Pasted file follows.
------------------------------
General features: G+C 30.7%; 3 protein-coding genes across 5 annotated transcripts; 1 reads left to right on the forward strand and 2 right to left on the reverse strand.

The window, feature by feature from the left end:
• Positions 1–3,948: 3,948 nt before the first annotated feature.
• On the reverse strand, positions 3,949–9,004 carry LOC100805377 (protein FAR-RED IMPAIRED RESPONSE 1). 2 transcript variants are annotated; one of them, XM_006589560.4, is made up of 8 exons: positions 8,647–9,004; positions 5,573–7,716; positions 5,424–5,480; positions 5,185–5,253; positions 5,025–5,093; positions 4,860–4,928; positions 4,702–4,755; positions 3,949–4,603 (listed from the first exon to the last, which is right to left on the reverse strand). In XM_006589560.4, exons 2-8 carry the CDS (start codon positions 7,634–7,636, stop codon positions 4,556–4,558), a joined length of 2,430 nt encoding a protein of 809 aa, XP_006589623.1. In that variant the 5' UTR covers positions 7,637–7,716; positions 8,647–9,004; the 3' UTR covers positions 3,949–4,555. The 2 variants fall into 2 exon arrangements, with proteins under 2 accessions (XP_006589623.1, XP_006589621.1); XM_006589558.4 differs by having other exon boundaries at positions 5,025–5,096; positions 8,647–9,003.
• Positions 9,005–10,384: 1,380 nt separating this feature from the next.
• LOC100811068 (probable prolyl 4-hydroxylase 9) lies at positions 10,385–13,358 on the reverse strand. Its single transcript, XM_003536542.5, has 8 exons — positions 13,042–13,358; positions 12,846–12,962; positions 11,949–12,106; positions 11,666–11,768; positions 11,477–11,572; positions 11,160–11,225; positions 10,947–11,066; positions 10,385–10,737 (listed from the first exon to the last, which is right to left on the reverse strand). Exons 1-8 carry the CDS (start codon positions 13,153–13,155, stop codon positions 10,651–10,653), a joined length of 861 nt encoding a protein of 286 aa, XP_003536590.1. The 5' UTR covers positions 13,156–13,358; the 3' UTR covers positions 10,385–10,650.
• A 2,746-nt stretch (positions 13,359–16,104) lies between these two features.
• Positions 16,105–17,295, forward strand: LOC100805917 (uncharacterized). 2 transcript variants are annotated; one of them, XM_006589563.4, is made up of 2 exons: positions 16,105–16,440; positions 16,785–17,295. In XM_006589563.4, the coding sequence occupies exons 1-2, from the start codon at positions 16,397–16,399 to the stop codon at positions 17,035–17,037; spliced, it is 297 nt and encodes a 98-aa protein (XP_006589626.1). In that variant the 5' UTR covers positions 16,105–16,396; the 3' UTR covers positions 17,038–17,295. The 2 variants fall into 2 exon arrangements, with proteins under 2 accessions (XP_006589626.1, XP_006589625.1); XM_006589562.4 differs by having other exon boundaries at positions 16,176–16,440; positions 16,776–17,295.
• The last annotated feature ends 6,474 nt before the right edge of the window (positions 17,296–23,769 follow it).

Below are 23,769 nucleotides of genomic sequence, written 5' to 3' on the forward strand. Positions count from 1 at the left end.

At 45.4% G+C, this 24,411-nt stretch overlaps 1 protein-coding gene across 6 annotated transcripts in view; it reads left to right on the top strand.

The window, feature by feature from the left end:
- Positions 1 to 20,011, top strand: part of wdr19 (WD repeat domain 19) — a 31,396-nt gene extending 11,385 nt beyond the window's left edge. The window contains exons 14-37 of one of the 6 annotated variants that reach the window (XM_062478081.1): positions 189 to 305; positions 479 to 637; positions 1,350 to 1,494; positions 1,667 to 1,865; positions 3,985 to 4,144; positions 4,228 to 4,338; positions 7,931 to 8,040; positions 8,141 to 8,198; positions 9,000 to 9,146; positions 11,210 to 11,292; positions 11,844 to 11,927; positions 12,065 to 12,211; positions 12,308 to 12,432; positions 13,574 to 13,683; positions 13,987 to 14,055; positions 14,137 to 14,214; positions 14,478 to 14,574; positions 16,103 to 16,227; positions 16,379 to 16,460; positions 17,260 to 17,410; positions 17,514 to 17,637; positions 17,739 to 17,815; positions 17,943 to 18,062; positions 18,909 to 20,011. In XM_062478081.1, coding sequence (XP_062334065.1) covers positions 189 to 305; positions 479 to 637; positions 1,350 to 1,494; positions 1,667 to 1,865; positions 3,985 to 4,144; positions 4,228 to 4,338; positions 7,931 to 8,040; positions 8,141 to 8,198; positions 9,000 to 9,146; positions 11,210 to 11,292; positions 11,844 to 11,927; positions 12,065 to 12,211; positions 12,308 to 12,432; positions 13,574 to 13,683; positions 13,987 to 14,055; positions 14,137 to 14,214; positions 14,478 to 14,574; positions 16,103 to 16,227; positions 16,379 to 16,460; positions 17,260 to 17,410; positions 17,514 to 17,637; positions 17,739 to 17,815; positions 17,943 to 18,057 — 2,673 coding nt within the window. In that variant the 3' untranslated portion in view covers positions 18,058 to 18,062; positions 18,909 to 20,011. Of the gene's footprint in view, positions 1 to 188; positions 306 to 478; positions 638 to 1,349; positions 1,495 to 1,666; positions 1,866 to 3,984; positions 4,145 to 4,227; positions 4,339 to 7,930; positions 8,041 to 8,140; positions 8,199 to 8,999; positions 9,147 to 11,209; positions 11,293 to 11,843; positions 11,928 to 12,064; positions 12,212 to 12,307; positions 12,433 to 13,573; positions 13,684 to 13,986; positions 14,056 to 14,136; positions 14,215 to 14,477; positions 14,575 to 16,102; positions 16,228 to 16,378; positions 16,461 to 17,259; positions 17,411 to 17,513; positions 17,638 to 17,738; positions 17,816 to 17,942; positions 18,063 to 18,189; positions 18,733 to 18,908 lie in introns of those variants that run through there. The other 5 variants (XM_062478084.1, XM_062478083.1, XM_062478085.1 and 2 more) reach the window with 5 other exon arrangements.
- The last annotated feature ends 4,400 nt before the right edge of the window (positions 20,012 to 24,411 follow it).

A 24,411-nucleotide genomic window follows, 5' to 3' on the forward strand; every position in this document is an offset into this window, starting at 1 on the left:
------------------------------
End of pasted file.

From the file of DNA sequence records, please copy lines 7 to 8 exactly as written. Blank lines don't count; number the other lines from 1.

• A 2,746-nt stretch (positions 13,359–16,104) lies between these two features.
• Positions 16,105–17,295, forward strand: LOC100805917 (uncharacterized). 2 transcript variants are annotated; one of them, XM_006589563.4, is made up of 2 exons: positions 16,105–16,440; positions 16,785–17,295. In XM_006589563.4, the coding sequence occupies exons 1-2, from the start codon at positions 16,397–16,399 to the stop codon at positions 17,035–17,037; spliced, it is 297 nt and encodes a 98-aa protein (XP_006589626.1). In that variant the 5' UTR covers positions 16,105–16,396; the 3' UTR covers positions 17,038–17,295. The 2 variants fall into 2 exon arrangements, with proteins under 2 accessions (XP_006589626.1, XP_006589625.1); XM_006589562.4 differs by having other exon boundaries at positions 16,176–16,440; positions 16,776–17,295.